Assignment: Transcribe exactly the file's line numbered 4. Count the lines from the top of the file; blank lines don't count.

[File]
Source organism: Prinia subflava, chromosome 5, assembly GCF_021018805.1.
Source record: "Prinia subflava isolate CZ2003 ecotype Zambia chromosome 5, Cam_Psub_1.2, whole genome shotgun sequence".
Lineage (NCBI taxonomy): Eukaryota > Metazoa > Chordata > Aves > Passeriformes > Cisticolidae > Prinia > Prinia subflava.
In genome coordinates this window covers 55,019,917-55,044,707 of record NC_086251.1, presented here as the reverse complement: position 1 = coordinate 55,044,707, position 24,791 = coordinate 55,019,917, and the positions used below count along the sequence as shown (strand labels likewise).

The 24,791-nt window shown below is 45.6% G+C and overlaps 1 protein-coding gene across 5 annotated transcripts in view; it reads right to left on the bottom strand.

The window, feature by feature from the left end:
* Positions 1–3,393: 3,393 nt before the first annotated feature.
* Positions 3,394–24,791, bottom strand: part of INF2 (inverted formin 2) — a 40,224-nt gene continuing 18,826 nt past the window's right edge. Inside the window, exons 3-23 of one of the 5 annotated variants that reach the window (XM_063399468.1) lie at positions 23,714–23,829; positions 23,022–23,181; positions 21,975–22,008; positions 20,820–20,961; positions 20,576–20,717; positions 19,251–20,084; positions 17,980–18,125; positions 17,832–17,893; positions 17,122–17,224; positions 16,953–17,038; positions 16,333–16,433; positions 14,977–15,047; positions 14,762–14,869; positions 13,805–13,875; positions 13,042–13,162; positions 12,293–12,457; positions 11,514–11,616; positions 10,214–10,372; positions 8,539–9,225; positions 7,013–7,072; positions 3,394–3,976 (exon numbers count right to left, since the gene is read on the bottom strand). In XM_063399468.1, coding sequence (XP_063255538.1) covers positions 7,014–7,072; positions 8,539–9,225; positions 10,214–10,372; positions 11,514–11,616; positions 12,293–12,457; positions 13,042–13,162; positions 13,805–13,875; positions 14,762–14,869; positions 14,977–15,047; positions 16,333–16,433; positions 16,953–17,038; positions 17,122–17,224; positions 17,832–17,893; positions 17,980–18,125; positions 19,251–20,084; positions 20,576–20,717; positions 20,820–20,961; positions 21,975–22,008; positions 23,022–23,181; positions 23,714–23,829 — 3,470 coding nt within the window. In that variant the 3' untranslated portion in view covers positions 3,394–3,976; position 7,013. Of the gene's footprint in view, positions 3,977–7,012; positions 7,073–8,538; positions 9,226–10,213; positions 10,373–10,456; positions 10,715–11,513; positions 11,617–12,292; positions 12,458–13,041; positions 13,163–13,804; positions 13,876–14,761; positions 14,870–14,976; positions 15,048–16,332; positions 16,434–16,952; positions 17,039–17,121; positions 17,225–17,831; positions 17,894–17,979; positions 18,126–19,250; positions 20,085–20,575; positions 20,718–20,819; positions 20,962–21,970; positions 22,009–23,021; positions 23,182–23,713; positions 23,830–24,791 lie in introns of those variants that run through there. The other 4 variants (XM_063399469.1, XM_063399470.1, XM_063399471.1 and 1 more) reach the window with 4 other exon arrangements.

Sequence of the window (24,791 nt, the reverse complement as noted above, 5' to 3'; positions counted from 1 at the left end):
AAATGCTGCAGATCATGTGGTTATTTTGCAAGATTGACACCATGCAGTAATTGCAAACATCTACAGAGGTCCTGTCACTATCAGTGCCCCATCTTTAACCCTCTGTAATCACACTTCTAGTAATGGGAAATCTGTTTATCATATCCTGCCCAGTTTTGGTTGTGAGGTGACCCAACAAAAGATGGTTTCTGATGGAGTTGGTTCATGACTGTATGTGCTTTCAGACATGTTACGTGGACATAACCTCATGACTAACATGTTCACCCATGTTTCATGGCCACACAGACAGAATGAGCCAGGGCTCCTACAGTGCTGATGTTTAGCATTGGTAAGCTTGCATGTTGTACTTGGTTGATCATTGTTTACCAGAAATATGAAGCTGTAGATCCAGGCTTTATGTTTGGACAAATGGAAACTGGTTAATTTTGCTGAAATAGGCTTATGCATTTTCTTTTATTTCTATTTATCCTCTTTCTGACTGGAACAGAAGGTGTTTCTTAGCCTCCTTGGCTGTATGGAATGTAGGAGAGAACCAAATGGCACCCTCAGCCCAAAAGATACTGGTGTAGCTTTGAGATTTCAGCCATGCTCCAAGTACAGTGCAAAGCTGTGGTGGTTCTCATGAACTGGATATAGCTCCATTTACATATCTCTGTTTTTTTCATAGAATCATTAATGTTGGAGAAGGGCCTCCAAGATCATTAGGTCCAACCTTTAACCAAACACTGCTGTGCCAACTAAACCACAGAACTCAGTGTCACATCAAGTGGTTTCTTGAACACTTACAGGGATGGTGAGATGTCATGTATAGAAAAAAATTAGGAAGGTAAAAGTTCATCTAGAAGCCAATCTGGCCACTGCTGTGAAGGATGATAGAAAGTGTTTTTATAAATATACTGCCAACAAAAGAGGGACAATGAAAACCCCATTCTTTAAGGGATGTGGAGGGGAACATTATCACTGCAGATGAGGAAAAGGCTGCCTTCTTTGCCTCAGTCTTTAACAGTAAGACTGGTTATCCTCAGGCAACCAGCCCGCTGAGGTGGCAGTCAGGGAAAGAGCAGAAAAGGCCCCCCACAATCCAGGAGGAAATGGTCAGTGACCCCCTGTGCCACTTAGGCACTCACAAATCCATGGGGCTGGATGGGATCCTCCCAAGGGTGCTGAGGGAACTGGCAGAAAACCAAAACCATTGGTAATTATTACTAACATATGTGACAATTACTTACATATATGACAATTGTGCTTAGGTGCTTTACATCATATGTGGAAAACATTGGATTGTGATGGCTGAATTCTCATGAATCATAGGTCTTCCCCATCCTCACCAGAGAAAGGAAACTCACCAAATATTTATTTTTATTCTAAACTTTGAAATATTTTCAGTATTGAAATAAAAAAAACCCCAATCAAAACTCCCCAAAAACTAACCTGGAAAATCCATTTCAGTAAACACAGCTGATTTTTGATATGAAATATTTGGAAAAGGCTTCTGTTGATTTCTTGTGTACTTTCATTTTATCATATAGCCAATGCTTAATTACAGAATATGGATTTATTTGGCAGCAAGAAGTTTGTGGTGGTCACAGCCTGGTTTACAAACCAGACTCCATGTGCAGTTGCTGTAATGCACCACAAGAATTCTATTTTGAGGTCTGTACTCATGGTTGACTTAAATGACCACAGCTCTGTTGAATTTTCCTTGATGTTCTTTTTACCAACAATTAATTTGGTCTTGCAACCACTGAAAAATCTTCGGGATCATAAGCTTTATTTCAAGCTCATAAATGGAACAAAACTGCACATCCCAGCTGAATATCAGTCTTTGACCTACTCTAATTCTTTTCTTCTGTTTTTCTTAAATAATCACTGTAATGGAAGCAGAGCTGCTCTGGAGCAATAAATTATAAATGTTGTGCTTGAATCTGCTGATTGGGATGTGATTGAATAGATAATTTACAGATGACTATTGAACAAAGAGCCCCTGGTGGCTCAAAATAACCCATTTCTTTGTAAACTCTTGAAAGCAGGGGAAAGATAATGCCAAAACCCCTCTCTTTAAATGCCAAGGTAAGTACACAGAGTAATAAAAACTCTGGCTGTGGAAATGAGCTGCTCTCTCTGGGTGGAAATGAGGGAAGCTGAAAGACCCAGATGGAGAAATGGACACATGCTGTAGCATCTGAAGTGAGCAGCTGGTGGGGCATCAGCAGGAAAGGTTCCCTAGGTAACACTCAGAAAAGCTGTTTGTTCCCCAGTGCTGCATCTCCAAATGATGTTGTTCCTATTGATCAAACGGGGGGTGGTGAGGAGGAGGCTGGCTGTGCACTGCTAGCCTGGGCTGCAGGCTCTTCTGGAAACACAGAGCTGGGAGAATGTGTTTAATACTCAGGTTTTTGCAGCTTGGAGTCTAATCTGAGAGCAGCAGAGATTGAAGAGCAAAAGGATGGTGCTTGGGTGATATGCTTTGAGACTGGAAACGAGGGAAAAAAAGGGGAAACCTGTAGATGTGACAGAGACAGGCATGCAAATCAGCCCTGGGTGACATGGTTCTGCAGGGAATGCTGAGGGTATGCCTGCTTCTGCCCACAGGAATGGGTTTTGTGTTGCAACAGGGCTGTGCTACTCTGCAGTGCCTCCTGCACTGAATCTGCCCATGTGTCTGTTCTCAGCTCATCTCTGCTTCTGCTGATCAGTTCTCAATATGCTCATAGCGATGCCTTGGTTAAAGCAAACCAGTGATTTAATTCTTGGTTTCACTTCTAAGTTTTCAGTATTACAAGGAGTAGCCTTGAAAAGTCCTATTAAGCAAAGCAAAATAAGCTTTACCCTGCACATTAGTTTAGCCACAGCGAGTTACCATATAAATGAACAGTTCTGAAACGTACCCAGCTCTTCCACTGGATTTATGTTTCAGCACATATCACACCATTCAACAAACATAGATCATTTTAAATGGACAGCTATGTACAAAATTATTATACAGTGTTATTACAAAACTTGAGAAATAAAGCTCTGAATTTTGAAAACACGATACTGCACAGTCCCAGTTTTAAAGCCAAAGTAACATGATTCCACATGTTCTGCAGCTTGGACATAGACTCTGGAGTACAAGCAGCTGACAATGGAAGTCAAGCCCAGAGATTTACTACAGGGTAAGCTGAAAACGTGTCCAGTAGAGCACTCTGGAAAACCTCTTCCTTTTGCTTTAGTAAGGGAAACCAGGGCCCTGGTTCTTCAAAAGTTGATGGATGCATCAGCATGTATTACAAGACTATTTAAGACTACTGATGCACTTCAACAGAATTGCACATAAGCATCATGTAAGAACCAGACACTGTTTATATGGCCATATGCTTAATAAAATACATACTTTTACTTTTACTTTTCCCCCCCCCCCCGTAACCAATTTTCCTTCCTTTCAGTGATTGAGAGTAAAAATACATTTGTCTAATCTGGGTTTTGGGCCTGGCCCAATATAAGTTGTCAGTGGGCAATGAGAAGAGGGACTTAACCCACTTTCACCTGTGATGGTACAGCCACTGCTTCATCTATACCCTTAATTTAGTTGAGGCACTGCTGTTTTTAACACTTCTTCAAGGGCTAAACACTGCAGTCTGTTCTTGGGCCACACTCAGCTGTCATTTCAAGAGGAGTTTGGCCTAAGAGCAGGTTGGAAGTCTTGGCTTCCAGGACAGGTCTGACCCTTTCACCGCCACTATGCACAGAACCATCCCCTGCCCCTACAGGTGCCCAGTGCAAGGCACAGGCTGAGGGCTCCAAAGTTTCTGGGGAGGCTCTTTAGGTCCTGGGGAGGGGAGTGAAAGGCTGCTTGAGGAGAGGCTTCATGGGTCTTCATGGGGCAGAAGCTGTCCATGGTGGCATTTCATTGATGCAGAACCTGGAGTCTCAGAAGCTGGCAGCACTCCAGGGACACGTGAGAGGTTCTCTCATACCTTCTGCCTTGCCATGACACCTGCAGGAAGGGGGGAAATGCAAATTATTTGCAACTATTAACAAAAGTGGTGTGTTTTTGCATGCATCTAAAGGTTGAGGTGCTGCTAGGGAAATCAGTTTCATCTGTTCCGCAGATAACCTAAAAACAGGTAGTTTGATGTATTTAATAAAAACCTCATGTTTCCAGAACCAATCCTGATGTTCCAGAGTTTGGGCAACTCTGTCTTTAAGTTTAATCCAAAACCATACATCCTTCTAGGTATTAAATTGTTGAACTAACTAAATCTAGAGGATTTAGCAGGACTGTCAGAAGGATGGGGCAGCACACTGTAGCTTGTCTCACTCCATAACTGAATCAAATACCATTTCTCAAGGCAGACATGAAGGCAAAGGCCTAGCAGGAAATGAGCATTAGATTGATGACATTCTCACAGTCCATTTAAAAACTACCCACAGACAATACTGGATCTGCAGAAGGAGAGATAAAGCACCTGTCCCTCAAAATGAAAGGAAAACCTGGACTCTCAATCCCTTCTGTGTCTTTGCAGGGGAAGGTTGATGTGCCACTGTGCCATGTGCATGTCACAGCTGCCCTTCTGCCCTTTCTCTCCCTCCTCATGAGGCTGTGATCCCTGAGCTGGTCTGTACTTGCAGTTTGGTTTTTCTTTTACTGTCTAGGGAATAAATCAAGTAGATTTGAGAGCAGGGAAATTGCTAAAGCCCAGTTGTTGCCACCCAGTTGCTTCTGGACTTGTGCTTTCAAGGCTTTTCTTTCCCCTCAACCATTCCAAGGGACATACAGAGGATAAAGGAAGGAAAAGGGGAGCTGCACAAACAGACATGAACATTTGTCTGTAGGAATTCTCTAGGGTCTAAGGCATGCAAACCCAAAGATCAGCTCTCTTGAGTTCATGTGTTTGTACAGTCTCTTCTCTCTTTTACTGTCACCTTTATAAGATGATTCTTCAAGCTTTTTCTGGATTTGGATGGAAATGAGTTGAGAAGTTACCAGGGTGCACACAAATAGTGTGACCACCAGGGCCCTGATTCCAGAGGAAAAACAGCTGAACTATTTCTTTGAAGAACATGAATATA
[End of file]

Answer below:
In genome coordinates this window covers 55,019,917-55,044,707 of record NC_086251.1, presented here as the reverse complement: position 1 = coordinate 55,044,707, position 24,791 = coordinate 55,019,917, and the positions used below count along the sequence as shown (strand labels likewise).